For its part, the US remained relatively silent as protests took root in Iraq and Lebanon, mainly because the Trump administration had been taken by surprise by the intensity of the demonstrations. This changed on Nov. 5, when Secretary of State Mike Pompeo tweeted “The Iraqi and Lebanese people want their countries back. They are discovering that the Iranian regime’s top export is corruption, badly disguised as revolution. Iraq and Lebanon deserve to set their own courses free from @khamenei_ir’s [Iran Supreme Leader Ayatollah Ali Khamenei] meddling.” Pompeo’s messaging is consistent with long-standing US policy objectives in both Iraq and Lebanon to roll back Iranian influence. Although the US originally supported the power-sharing systems in both Lebanon and Iraq, it is Iran, and not the US that successfully exploited the political realities in these nations to emerge as the dominant regional influence. The grassroots protests that have gripped Iraq and Lebanon, targeting as they do constitutionally enshrined sectarian and ethnic power-sharing structures have created a window of opportunity for the US to use the protests to reduce Iranian influence in the region.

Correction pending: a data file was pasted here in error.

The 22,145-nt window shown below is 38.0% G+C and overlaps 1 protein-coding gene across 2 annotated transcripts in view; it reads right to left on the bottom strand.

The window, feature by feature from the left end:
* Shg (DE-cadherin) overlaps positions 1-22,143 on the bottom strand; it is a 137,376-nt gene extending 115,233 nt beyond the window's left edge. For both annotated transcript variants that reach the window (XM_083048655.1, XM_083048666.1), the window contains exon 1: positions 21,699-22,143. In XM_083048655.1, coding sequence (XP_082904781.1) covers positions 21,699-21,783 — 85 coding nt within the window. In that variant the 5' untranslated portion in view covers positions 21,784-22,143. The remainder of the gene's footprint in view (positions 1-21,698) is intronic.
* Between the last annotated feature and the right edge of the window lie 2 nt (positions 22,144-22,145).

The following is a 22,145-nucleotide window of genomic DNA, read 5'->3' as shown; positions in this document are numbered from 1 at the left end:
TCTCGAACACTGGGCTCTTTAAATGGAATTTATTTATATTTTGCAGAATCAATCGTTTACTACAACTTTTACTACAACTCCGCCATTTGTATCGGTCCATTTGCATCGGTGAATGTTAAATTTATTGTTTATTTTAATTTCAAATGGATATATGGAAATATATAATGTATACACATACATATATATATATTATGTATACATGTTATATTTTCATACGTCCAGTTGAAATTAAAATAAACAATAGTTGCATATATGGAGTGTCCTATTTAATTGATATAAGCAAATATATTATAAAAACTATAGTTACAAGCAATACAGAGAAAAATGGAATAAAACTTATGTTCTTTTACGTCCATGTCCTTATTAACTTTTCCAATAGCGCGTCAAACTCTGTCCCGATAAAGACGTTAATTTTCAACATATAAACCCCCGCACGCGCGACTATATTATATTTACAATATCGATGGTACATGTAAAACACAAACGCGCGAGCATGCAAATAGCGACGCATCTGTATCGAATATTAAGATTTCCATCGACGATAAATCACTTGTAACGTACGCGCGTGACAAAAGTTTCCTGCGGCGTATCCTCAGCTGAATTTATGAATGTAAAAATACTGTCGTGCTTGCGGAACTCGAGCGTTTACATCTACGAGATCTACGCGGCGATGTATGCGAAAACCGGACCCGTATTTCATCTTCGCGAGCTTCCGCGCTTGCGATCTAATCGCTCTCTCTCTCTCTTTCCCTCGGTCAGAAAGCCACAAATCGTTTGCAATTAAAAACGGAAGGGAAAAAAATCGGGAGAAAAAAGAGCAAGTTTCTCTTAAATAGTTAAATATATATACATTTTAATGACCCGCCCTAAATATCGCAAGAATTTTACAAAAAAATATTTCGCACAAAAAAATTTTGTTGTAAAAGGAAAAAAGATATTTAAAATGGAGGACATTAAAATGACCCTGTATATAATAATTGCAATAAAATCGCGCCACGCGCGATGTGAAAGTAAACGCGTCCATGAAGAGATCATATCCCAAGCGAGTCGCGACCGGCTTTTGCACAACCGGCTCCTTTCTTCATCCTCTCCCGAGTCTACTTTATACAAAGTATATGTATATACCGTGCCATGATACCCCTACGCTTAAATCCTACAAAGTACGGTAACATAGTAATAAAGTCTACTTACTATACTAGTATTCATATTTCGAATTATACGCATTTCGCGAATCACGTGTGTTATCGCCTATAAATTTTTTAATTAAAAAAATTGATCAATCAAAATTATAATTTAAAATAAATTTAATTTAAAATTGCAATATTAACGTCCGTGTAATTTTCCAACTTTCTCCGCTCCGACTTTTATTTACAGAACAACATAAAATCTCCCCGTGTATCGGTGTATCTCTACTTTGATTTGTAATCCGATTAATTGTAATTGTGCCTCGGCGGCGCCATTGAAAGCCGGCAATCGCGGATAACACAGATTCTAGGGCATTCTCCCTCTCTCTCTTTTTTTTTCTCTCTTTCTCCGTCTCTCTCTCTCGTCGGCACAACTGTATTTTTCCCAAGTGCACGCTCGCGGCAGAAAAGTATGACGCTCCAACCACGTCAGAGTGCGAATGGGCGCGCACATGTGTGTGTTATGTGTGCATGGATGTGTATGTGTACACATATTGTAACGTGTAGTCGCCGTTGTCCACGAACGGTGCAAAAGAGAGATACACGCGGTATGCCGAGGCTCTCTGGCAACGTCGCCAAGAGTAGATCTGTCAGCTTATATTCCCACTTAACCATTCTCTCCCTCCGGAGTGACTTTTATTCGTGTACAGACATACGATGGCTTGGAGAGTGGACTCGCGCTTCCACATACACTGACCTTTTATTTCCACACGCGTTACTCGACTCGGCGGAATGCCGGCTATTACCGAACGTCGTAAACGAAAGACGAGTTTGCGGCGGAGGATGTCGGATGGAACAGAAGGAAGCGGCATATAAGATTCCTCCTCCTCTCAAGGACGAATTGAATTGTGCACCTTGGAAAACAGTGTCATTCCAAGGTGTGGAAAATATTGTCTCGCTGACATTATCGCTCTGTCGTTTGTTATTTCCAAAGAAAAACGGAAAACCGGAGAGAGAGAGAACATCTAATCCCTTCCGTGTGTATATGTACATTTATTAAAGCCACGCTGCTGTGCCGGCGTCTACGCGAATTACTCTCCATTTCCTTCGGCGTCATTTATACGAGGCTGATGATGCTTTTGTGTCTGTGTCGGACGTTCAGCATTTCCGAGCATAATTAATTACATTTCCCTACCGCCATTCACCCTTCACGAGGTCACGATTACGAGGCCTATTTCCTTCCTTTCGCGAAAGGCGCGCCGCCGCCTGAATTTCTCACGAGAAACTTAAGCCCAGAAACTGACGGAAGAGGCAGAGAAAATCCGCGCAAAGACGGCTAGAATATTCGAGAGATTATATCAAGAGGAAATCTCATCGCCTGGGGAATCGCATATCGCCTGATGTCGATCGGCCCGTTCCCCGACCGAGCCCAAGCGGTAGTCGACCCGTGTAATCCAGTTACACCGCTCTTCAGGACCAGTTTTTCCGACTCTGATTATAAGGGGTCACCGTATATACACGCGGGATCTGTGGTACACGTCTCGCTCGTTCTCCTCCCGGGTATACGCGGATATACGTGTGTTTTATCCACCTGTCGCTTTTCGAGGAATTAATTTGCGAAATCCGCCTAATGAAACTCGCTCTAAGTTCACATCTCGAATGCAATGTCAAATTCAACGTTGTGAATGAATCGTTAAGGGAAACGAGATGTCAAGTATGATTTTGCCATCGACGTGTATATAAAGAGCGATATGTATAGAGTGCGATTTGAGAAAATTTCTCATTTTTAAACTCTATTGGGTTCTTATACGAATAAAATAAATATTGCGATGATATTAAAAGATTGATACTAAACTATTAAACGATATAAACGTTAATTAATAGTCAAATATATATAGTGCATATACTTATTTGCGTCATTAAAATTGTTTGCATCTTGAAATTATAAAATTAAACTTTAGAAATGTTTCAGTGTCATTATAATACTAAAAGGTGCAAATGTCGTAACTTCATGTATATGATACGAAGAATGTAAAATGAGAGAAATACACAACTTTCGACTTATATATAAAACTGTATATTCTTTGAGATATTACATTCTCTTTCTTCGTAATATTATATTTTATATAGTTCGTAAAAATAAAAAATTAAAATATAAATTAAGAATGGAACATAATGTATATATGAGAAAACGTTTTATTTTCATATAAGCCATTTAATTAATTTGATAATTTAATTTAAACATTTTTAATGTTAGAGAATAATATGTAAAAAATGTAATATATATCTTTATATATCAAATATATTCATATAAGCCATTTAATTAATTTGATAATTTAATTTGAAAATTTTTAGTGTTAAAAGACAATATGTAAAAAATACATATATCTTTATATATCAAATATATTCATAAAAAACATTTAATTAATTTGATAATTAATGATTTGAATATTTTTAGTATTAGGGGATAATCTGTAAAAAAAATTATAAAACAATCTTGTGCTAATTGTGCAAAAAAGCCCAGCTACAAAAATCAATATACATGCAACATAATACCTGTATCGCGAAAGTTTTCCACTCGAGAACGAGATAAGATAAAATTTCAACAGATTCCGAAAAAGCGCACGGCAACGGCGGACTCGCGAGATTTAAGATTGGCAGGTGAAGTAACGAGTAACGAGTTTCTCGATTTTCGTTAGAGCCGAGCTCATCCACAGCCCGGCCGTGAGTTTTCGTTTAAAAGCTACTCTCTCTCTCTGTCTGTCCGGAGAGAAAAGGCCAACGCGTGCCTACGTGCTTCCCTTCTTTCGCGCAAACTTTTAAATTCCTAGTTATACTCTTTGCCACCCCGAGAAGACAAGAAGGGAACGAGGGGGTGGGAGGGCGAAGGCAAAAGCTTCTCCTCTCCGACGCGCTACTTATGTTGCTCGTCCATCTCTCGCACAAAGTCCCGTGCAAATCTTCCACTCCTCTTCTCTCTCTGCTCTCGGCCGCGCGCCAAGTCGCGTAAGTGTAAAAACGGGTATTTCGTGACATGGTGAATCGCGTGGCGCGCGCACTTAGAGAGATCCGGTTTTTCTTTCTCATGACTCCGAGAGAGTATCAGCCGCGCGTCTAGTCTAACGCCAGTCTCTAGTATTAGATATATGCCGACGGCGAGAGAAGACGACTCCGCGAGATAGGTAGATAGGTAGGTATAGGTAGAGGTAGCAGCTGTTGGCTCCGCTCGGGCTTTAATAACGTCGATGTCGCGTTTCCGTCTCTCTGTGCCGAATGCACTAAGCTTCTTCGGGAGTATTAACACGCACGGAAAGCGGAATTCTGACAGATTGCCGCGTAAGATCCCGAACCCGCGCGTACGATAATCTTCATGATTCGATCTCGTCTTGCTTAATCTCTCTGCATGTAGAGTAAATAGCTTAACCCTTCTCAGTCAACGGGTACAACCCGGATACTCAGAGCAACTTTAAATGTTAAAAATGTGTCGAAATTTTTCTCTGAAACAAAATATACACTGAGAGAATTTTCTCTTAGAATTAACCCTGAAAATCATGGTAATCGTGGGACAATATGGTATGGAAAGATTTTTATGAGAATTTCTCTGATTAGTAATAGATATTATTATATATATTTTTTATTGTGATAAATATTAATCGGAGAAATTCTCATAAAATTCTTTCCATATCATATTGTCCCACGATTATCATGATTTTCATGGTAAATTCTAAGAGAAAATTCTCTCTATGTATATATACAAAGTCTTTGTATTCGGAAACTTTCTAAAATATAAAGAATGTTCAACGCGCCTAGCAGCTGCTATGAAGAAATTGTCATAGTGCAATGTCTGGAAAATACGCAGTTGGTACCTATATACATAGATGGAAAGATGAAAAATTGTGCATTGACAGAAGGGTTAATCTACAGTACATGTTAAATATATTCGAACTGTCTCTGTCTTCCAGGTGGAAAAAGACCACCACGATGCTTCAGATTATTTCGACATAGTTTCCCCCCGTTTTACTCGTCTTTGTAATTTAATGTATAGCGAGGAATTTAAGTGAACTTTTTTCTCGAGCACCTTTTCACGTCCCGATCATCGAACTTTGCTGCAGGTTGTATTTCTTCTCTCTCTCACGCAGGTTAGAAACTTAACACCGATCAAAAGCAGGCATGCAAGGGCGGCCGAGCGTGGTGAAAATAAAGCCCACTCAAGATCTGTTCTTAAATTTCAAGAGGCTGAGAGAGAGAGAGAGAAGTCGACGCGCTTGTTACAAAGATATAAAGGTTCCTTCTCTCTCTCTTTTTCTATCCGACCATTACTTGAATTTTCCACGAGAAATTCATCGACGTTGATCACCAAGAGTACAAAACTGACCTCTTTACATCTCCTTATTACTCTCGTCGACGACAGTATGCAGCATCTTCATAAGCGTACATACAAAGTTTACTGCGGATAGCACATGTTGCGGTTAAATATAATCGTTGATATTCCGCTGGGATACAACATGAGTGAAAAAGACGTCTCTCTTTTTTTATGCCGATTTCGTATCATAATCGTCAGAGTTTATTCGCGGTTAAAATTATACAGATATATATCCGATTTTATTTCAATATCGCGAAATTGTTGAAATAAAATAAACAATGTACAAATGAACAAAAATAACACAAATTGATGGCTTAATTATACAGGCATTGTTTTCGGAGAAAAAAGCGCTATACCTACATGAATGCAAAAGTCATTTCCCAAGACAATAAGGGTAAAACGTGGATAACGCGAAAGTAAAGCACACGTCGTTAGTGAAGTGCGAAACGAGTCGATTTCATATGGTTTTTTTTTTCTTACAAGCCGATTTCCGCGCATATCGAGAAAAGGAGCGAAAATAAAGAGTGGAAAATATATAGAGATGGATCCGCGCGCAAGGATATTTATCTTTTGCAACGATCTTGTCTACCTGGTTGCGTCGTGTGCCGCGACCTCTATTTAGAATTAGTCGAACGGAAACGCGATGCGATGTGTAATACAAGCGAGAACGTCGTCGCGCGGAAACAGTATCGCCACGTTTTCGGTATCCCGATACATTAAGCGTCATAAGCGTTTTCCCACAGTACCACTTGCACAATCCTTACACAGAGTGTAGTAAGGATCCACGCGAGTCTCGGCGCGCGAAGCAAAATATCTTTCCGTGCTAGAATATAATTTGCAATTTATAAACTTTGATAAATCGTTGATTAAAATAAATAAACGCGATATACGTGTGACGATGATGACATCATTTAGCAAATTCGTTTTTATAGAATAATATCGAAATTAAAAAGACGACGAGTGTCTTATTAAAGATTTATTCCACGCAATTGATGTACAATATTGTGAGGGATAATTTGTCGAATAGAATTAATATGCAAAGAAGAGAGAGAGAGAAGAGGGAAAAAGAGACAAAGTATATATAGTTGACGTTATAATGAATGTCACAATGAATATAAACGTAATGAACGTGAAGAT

From the US perspective, the Iraqi government of Abdul Mahdi has been a less-than-ideal partner, resisting the “maximum pressure” campaign being exerted by the US against Iran and empowering Iranian-backed militias to serve as proxies opposing US influence in Iraq. With the US committed to the military occupation of Syria, Iraq has emerged as a critical logistical hub to support and sustain that operation. For its part, the Abdul Mahdi government has been under pressure from Iranian-backed domestic parties to evict all US forces from Iraq. The call for structural changes in the Iraqi government by the demonstrators would support US policy objectives that seek to significantly reduce Iranian influence, and it is therefore in the US interest to sustain the demonstrations in Iraq until that objective is met.